The data reflects this due diligence by medical students to research where they want to start a life and start a practice, she said.

And while she said states should be doing all they can to attract top talent, bans often have the opposite effect.

“All of the states with bans are reaping what they sow,” Merritt said. “The tragedy is that the communities most harmed by this are rural communities and poor communities.”

She guesses public health outcomes will only worsen as a result.

Maternal mortality rates were 62% higher in states with abortion restrictions, according to a 2023 study published in the National Library of Medicine.

A study from the state’s Pregnancy-Associated Mortality Review board found that between 2018 and 2020, 210 Missouri women died while pregnant, during childbirth or within a year of birth. The majority were deemed preventable.

Missouri also scored a D- grade for preterm births in a 2023 March of Dimes report.

“Missouri already has indefensible maternal mortality rates,” Merritt said. “Missouri struggles to keep Black children who are born in the state alive for the first year after birth, and we have far too many young people who are living in poverty and are food insecure.

“We’re failing children and failing families and women and this ban not only puts the health of people in Missouri who can experience pregnancy at risk, but it now is putting the health of everybody in the state at risk when you become repulsive to doctors, that’s very dangerous.”

More than 41% of counties in Missouri are designated maternity care deserts, meaning there are no maternity care providers or birthing facilities. Missouri’s rate is higher than the national rate of 32%, according to a separate 2023 report from the March of Dimes. Across the state, 10% of women do not live within 30 minutes of a birthing hospital.

In the last decade, 19 hospitals across Missouri have closed, according to the Missouri Hospital Association.

The state’s board of healing arts, which licenses physicians, reports there are 1,041 licensed OB-GYNs working in Missouri. The March of Dimes estimates that in 2022, there were 1.1 million women of childbearing age, which means there is approximately one OB-GYN for about every 1,050 of childbearing age in the state.

Attempts to further limit training in abortion

During a House hearingearlier this year, state Rep. Emily Weber, a Democrat from Kansas City, said she’s heard about doctors first consulting attorneys before helping women in need of emergency abortions.

Under the state’s “trigger law,” health care providers who perform abortions not necessary to save the woman’s life can be charged with a class B felony, which means up to 15 years in prison. Their medical license can also be suspended or revoked as a result.

The only exception is in cases of medical emergencies when a pregnant person’s life is at risk or when “a delay will create a serious risk of substantial and irreversible physical impairment of a major bodily function.”

“We’re losing physicians and doctors,” Weber said. “They’re leaving the state of Missouri because they can’t perform their actual duties that they had extensive education on and got their degree in.”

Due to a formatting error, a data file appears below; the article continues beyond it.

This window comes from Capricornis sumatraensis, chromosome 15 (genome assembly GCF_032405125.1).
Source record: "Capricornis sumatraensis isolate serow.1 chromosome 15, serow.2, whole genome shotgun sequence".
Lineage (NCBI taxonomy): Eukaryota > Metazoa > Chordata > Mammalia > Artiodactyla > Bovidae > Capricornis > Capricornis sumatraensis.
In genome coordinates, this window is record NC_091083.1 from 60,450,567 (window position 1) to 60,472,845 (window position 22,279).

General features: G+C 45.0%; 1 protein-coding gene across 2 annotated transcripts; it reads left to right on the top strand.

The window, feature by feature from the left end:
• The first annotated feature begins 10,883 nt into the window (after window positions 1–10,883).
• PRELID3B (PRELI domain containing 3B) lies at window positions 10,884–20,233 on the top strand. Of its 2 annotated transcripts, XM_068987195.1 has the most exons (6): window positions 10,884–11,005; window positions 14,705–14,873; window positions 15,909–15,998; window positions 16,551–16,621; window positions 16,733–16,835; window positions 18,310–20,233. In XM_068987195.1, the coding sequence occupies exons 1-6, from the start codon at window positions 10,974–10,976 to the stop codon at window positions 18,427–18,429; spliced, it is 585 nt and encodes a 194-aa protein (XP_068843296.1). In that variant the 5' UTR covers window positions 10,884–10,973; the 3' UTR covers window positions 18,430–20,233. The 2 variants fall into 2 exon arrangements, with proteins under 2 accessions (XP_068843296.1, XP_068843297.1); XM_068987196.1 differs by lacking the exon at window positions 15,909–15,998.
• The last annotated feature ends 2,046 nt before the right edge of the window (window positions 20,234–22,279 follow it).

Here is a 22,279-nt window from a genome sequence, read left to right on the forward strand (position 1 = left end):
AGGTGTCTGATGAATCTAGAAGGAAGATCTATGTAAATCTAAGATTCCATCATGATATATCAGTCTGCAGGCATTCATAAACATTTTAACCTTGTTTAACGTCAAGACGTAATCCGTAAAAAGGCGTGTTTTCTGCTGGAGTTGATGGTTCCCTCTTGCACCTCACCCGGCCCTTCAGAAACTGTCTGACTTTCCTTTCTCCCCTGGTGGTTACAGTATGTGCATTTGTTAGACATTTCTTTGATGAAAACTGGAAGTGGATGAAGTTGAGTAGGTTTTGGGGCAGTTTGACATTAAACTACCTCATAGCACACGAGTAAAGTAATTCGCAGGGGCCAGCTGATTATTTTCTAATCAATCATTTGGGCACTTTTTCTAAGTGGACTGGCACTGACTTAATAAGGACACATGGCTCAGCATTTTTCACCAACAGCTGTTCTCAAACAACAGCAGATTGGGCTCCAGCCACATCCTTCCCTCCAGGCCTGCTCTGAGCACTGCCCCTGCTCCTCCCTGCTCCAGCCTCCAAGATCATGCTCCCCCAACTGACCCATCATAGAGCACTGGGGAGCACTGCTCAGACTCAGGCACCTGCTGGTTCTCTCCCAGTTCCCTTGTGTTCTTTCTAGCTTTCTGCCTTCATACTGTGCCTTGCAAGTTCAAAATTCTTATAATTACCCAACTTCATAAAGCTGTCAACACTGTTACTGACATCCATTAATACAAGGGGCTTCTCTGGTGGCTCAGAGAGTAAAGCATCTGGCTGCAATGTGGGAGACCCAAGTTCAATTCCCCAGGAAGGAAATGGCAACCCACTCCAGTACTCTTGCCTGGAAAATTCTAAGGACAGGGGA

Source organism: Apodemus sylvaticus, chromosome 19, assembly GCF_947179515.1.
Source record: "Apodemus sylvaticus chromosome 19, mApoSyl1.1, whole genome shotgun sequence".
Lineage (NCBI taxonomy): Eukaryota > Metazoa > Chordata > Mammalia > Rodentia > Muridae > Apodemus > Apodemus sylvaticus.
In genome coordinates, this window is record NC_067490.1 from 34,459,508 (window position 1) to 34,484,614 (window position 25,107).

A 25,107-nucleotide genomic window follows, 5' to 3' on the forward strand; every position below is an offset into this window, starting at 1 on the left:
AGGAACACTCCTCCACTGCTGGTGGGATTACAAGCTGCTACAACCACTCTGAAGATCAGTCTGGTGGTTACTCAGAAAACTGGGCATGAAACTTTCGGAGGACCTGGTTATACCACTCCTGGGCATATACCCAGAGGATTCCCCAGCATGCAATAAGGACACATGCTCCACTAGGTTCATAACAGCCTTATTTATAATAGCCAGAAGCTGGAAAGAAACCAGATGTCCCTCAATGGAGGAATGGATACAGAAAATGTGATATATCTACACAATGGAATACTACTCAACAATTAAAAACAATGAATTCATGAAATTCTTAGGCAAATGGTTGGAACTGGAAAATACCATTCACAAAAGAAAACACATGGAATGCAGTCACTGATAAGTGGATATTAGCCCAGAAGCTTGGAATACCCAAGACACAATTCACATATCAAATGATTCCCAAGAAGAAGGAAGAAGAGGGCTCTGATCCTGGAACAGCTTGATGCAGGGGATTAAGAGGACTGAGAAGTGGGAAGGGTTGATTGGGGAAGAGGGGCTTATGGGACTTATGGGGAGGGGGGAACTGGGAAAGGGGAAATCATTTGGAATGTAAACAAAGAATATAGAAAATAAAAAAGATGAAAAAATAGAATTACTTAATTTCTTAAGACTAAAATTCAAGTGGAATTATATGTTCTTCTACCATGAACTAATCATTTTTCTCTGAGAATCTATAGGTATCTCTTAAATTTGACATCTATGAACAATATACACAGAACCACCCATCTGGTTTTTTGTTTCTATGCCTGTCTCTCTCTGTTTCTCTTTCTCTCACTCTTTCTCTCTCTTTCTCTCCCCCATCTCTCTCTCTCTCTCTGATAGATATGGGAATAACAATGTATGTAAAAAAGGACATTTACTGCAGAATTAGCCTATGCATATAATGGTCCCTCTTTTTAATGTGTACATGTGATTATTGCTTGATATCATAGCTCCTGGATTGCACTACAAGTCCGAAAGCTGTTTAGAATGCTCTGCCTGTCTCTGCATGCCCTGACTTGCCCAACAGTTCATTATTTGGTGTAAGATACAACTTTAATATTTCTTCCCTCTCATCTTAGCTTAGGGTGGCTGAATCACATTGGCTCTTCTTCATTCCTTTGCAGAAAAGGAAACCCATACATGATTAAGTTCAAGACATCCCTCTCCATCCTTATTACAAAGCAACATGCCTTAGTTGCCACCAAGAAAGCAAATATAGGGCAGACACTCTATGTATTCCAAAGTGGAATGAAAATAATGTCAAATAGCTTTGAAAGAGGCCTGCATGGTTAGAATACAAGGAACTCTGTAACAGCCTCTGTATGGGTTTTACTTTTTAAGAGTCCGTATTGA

House Minority Leader Crystal Quade pointed to some bills filed this year that didn’t pass, but that put Missouri on the national stage for “extremism,” likely to impact physicians’ decisions on whether or not to move to the state or out of it.

This included a bill from state Rep. Justin Sparks, a Republican from Wildwood, that would have prohibited public and private medical schools from providing any “abortion-specific training,” including through out-of-state partnerships; and a bill filed by state Sen. Mike Moon, a Republican from Ash Grove, proposed to charge those who perform or get an abortion with murder.

“It’s a perfect storm situation where we are continuing to lose access to care, particularly for maternal care,” said Quade, who is seeking the Democratic nomination for governor.

Quade has spoken with women who said they were sent home during a miscarriage because their life wasn’t yet in enough danger to get an abortion, and she’s spoken with providers who were unsure whether to stay in Missouri, weighing a moral dilemma between their duty to their patients and their fears of legal prosecution if they perform an abortion the state deems unnecessary.

She, too, fears this decrease in interest in Missouri as a place for providers not just to learn, but to establish roots, will only continue.

“What that means is not only potential shortages,” Quade said. “But also that we’re not getting the best of the best anymore.”

Sparks said his legislation wasn’t meant to target OB-GYNs, but rather was written based on conversations with Missouri physicians. He hoped to instead end “abortion fellowships” where doctors are sent across state lines to perform abortions.

Those conversations, he said, included doctors at Washington University in St. Louis who said their students went out of state in order to “become really good at abortions, and then come back to Missouri to perform them in the cases where they’re legal.”

Sparks said this argument doesn’t hold water for him, since universities already teach a standard of care for emergency abortions that he finds to be sufficient.

“To say that we just have to do abortions in order to maintain that level of care is disingenuous,” he said, adding that physicians going out of state for training contributes to “a generation of folks who won’t exist.”

He thinks it’s a stretch to correlate the decrease in OB-GYN applicants with abortion bans, but added that Missouri would not be an appealing state for physicians wanting to go into the “abortion industry.”